Thursday 26 August 2021

Dolforwyn Woods event

After a spell of rather wet weather Saturday afternoon had dried up quite nicely, it seemed as though the mothing gods were with us and we would have a dry event, However, as we were setting up at around 8:15 the heavens opened up with a torrential downpour, luckily we had just got the gazebo erected, so we at least could keep ourselves and some of the kit dry. After ten minutes or so the rain abated and we could switch the traps on - thankfully the rest of the evening remained dry.

Gathering by the white sheet

After the rain the moths started coming at a steady flow with a Small Fan-footed Wave followed by a Black Arches, a very striking species. Some of the more common species like Large Yellow Underwing, Small Phoenix, Dingy Footman and Buff Footman didn't disappoint and made a show.

Black Arches

Small Phoenix

The Common Carpet turned up which generated a workshop on the diagnostic differences between this species and the Wood Carpet. A similar workshop took place when a Treble-bar came to the white sheet and we discussed the differences between this and the Lesser Treble-bar.


Species continued to come to arrive and the white sheet was particularly busy; the Snout, Oak Hook-tip and Iron Prominent all made a show, but the two best species of the evening were undoubtedly a Blomer's Rivulet, a nationally scarce B species, and one which we have recorded at this site in the past and the Lesser-spotted Pinion, a local species of which we only have 14 records in our database. In all we managed to record 25 macro species.

Iron Prominent

Blomer's Rivulet

Lesser-spotted Pinion

Micro species were slightly down in numbers but we did manage to record 12 species which included Pandemis corylana, Epinotia nisella and Acleris laterana.

Epinotia nisella

Pandemis corylana

By midnight moths coming to the table had slowed down so the ten of us who had turned up for the event decided to call it a night, which was enjoyed by everyone. Many thanks to Julie, Meurig and Rob for supplying the photos. A full species list can be seen here.

On a rain related footnote - as we were leaving the site we had to replace the big post which we had to remove earlier so that we could access the site with our vehicles - Mark knew that the rain would be sitting in the bottom of the post hole, so he told Julie and myself to 'stand back' as he dropped the post in, but hilariously, when he dropped the post in the hole, the splashback only went in one direction - back towards Mark, shouldn't laugh really, but it was rather funny.

We look forwards to our next event which will be at Roundton Hill on Saturday 25th September - I look forwards to seeing some of you there.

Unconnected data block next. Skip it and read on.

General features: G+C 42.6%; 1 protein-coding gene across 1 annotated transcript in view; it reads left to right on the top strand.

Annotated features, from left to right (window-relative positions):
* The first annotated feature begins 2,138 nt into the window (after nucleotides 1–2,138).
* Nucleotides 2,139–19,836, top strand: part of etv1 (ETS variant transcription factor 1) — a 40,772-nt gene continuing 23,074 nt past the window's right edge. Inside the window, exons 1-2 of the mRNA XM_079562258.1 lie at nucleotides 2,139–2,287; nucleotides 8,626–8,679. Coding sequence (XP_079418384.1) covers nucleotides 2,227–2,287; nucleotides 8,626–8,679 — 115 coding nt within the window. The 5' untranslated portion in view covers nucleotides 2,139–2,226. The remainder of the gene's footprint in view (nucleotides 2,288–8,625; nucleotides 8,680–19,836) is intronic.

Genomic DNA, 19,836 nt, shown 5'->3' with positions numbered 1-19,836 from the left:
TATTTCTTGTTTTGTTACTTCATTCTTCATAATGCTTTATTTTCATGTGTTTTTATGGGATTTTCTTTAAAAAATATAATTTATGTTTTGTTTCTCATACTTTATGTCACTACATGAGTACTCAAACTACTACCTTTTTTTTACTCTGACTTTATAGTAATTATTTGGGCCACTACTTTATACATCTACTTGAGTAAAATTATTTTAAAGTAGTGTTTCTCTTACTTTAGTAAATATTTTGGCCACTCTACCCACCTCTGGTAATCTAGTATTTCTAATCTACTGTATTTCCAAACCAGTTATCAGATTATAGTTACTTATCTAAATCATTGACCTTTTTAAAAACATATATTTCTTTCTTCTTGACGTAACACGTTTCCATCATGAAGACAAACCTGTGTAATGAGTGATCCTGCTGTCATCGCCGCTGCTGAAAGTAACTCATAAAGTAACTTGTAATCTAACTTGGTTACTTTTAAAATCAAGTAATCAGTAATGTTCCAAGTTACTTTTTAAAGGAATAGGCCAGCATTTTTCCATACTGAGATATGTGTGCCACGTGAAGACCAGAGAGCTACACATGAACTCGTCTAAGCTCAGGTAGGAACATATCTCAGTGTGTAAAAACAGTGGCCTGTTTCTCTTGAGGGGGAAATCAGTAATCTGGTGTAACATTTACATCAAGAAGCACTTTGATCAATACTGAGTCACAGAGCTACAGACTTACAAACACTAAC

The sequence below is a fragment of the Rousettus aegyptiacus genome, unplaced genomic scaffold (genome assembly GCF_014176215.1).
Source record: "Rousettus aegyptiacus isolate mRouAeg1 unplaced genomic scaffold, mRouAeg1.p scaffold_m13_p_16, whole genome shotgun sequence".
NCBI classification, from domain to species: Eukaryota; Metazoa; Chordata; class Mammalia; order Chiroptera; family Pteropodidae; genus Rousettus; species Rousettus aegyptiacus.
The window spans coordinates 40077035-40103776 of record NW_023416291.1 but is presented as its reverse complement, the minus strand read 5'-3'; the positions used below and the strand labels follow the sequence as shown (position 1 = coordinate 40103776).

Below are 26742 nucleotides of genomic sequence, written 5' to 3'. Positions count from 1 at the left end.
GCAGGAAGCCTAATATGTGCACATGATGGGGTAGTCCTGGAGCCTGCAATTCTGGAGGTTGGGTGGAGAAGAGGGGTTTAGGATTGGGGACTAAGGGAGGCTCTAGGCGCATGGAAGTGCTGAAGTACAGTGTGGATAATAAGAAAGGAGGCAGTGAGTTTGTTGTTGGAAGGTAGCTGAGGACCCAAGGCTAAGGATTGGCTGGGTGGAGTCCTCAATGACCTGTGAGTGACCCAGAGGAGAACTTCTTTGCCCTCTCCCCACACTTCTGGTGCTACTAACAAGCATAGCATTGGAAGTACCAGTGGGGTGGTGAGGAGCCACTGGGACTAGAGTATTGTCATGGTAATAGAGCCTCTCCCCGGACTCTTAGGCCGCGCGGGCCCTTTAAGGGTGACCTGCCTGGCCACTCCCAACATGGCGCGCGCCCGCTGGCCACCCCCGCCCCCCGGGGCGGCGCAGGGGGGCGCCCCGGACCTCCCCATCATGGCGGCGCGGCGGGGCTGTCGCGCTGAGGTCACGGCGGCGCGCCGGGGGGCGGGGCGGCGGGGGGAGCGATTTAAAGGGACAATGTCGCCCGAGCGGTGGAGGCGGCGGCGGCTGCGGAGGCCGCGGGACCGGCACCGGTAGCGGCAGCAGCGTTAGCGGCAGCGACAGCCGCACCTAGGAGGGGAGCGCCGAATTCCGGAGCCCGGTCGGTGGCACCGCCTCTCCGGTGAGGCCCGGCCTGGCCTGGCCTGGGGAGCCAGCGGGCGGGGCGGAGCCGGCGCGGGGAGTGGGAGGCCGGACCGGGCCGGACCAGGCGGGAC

Wednesday 4 August 2021

Lockdown Species Challenge - July update.

 Hello Moth-ers,

The data for July in our ‘lockdown Target species challenge’ is now in and can be viewed on our blog as well as our Facebook page. 

In general things have been pretty slow recently, but Alan Sibley from Essex who has recorded 6 of the 11 species possible and is on 9 points is well ahead of the rest of the field. His nearest challengers are  Meurig Garbutt, Julie Pearce & Mark Thomas, Stuart Thomas, Peter Williams and Douglas Boyes all on five points.

This months target species is the Leopard Moth (worth 2 points) If you've already recorded one please let me know and I'll add it to the table, thanks. 

Please note the following 'Challenge' points: 

1) That all target species will remain active in the challenge (although some may have finished their flight time), so please let me know if you record one of these at any time and I’ll update your points on the table. 

2) Also, it may well be you’ve already recorded a species before I add it to the target list, that’s fine, just let me know and I’ll add the record to the main table.

3) This challenge is open to everyone without any restrictions and you can join in whenever you like, just let me know and I'll add your name to the chart.

The target species added in previous months are (and quite a few will still be on the wing) ; -

12) Clouded Brindle (2 points)

11) Shaded broad-bar (1 point)

10) Yellow Shell (1 point)

9) Yellow-barred Brindle (1 point)

😎 Tawny Pinion (2 Points)

7) Any migrant hawk moth – this might seem rather unlikely, but it does of course include the Humming-bird Hawk-moth, so everyone will have a chance to record one of these (3 points)

6) White-marked (1 point)

5) Pine Beauty (2 points)

4) Oak Nycteoline (1 point)

3) Blossom Underwing (2 points)

2) Shoulder Stripe (1 point)

1) Small Brindled Beauty (2 points)